Last night, I turned in my final paper for my Biblical History & Civilization class. With that, I finished my first full year of the ALEPH Rabbinic Ordination program—and am withdrawing from the program for the foreseeable future. Continue reading
The story of the Tower of Babel has always confused me. In it, humans are punished for working collaboratively together. But what kind of god causes confusion and separation, rather than illumination and cohesion?
If you don’t know the story—or even if you do—keep reading: Continue reading
It was cold and windy on the last morning of our trip to the Rio Grande Valley. We sat at a wooden table toward the back of the restaurant, warming ourselves with coffee and eating breakfast tacos. Cindy took notes as our companions, the pastor of an Eagle Pass church and two of his parishioners, spoke about their community and some of its most pressing challenges. For two hours, they spoke of crushing poverty, immigration issues, violence across the border, disparities in local schools, and the lack of effective community leadership.
For those two hours, I understood nothing, nada.
Well, maybe I understood un poquito—a little bit. I took Spanish in college, but that was… ahem… a while ago now. Continue reading
More than one of my politically and religiously liberal friends, when I told them I was converting to Judaism, gave as one of their first responses, “What about Israel?”
Good question. What about Israel?
I’ve understood all along that committing to the Jewish people and tradition also included coming into relationship with Israel—but the history and the issues seemed so complex that I have been reluctant to say much, to anyone, about anything related to the “Jewish State.”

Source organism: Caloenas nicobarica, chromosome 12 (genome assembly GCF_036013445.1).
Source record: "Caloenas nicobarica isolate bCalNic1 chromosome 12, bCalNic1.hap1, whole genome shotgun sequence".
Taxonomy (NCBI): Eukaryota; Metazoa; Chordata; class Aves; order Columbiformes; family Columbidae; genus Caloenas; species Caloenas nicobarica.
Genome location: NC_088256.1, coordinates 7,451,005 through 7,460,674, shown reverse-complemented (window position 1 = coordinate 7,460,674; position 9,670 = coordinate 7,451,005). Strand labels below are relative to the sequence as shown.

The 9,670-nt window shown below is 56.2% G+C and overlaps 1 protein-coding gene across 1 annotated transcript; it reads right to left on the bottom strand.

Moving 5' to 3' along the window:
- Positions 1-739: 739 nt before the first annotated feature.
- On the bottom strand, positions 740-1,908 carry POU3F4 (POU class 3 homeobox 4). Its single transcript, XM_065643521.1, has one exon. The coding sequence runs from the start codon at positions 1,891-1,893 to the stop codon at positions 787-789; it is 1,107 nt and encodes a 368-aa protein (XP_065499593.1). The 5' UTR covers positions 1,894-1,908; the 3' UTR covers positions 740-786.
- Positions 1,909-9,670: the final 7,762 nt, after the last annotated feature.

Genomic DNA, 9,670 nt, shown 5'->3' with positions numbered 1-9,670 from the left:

Partly, this silence stemmed from a feeling that I didn’t know enough of the history, the politics, the people, and the issues to be able to speak with any authority. Partly, my place as a new Jew gave me pause. Partly, I saw how divisive the “Israel issue” is both within the American Jewish community and among people of other religious traditions, with whom I work.
It is safer not to speak. Continue reading
I hear it in almost every congregation I visit: “We’re not sure it’s our role to get involved in advocating on issues. You know, separation of church and state.”
To these anxious congregation members, I can easily explain the facts and related details (see note below), usually ending with an earnest appeal for them to get involved and advocate on issues like health care, childhood hunger and global warming. But often, it’s clear that they are not convinced. It’s not that they don’t believe me; it’s that the facts about the “separation of church and state” are not their actual source of concern.
The real concern is a fear of controversy. It’s understandable; many religious communities are struggling just to hold on to the membership (and accompanying assets) that they have. Controversy could lead to division and dissent, and might cause some people to leave. Best to stay quiet and make a nice, friendly, safe place for harried, over-stressed, stretched-too-thin members to connect with God and community… and leave the political struggles of the day to others. Continue reading
Last week when I saw this article about nearly 1/3 of the Chesapeake Bay being a “dead zone” this year, it felt like someone punched me in the gut. I made some kind of audible groaning sound and reeled—as much as that’s possible while sitting in a chair at the kitchen table. For this native Texan who’s lived in the Lone Star State her whole life (except for a nine-month stint in New Orleans when I was five) to be so moved by environmental trauma in another part of the country might seem odd. I mean, there are environmental traumas happening every day all around the world. Why does this one make me want to curl into a little ball of wounded sorrow? Continue reading
Going to the park, to work, to the grocery store or pretty much anywhere today is venturing out into a religiously pluralistic setting. In all of those places, there are bound to be people who profess different religious beliefs than you do, or who profess no beliefs at all. In many of these settings, we keep quiet about our religious views so as not to offend or distance ourselves from others. I wonder, though, if this leaves us saying nothing real at all, and sometimes increases the distance between us rather than bringing us together in actual relationship. Continue reading